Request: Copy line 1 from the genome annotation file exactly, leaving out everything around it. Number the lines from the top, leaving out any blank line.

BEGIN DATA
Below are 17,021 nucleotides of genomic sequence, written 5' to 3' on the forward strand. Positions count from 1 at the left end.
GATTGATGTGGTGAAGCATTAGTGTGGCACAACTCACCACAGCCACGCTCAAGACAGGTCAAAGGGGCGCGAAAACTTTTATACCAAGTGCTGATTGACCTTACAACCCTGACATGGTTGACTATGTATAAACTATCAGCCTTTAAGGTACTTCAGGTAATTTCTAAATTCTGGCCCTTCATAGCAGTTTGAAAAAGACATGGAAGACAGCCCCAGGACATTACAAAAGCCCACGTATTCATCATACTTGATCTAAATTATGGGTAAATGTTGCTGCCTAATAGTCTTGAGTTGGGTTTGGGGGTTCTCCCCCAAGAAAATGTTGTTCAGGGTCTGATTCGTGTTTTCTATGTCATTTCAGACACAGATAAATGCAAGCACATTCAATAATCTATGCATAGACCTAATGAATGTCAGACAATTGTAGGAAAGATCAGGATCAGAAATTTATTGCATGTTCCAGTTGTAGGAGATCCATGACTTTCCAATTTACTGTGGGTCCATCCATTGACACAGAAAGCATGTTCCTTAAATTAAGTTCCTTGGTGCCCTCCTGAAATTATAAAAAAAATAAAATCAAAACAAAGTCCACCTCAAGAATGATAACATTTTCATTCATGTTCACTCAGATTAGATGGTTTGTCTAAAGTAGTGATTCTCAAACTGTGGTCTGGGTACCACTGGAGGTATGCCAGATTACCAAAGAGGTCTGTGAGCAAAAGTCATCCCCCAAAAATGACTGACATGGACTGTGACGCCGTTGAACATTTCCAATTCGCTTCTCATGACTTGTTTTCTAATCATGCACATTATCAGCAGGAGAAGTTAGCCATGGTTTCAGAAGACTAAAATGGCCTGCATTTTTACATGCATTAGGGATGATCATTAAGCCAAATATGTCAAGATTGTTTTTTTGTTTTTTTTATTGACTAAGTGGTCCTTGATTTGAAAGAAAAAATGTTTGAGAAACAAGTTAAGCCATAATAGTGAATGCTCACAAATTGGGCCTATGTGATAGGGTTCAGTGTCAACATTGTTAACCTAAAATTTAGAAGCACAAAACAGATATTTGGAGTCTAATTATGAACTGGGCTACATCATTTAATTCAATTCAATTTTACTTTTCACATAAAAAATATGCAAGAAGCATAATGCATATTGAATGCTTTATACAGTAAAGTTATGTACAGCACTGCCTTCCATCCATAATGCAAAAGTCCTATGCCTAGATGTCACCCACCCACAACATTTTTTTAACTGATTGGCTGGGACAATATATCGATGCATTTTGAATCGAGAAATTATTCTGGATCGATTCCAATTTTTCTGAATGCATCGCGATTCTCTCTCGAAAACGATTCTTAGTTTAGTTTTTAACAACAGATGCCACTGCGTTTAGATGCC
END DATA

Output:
Below are 17,021 nucleotides of genomic sequence, written 5' to 3' on the forward strand. Positions count from 1 at the left end.